After the contraceptive sponge is placed in the vagina, it prevents pregnancy by releasing a spermicide called Nonoxynol-9. This spermicide works by killing or paralyzing sperm (they can’t move) that comes into the vagina. A “dimple” on one side of the sponge fits over your cervix to form a wall to sperm, preventing sperm from reaching an egg. The dimple also lowers the chances that the sponge will move out of place during sexual intercourse. The other side of the sponge has a loop for easy removal. There is only one size sponge
Will my partner or I be able to feel the sponge
The sponge is soft and once inserted properly you or your partner should not be able to feel it. If it feels uncomfortable, it may not be inserted the right way. If this happens, slowly and gently re-position the sponge deep into your vagina until it covers your cervix, but be careful not to push your fingernail through it. You should be able to feel the loop.
How do I use the contraceptive sponge
Wash your hands first. Remove the sponge from the package it comes in and wet it with two tablespoons of clean water. Squeeze the sponge once. This activates the spermicide. Next, insert the sponge into your vagina by sliding it along the back wall until it is up against your cervix. The dimple side of the sponge should face your cervix and the loop should face away from your cervix. Make sure that you feel the sponge covering your cervix. You can insert the sponge just before you have sex OR up to 24 hours ahead of time.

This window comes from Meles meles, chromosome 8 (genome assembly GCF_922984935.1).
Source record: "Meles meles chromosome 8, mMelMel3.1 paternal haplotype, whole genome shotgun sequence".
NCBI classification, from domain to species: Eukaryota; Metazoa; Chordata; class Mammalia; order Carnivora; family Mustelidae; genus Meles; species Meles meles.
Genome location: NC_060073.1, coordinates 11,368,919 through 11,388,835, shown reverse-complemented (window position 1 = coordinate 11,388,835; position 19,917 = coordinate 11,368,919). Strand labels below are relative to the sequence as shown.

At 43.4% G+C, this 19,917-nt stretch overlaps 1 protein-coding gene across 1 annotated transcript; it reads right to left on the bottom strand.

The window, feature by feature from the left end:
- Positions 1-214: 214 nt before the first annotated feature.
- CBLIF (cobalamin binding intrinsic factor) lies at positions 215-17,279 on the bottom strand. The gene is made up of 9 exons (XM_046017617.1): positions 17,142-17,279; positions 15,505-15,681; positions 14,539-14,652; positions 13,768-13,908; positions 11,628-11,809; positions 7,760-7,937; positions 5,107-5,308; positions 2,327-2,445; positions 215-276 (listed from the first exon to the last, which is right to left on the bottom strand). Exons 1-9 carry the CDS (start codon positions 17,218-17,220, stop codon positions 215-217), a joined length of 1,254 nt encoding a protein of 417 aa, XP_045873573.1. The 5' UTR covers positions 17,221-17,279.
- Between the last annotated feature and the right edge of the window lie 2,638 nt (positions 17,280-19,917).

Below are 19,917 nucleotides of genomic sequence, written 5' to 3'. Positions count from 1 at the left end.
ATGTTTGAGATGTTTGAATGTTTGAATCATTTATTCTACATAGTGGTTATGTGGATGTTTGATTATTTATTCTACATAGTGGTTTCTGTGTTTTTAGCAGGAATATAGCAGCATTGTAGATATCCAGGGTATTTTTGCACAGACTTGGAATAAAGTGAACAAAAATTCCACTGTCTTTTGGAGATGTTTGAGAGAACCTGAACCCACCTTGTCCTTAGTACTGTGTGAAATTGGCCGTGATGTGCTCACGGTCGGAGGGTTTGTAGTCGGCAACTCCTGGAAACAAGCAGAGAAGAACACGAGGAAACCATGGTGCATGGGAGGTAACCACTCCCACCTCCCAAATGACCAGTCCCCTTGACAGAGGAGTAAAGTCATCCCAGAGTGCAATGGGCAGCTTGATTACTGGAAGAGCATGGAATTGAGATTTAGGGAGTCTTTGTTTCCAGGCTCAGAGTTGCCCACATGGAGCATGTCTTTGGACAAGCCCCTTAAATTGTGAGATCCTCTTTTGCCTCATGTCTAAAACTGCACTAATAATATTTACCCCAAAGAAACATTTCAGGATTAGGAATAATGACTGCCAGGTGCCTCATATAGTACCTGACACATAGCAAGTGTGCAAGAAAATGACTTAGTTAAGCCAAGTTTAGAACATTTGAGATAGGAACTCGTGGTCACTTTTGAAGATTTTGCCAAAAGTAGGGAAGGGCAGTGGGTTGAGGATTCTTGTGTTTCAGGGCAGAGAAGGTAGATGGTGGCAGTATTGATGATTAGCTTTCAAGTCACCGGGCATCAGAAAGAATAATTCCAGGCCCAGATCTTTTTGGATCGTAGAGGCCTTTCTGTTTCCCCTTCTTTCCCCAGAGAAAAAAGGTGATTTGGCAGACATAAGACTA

One sponge provides some protection against pregnancy for a total of 24 hours, no matter how many times you have sexual intercourse.
Here How effective is the contraceptive sponge against pregnancy
The contraceptive sponge is 88% effective with typical use. This means that if 100 women use the contraceptive sponge, 12 women will become pregnant in a year with typical use. The contraceptive sponge is less effective against pregnancy for women that have already had a baby.
Does the contraceptive sponge protect against STIs
No. The contraceptive sponge does not protect against STIs. In fact, spermicides are not recommended for women who have multiple daily acts of intercourse because the irritation may increase the risk of acquiring HIV.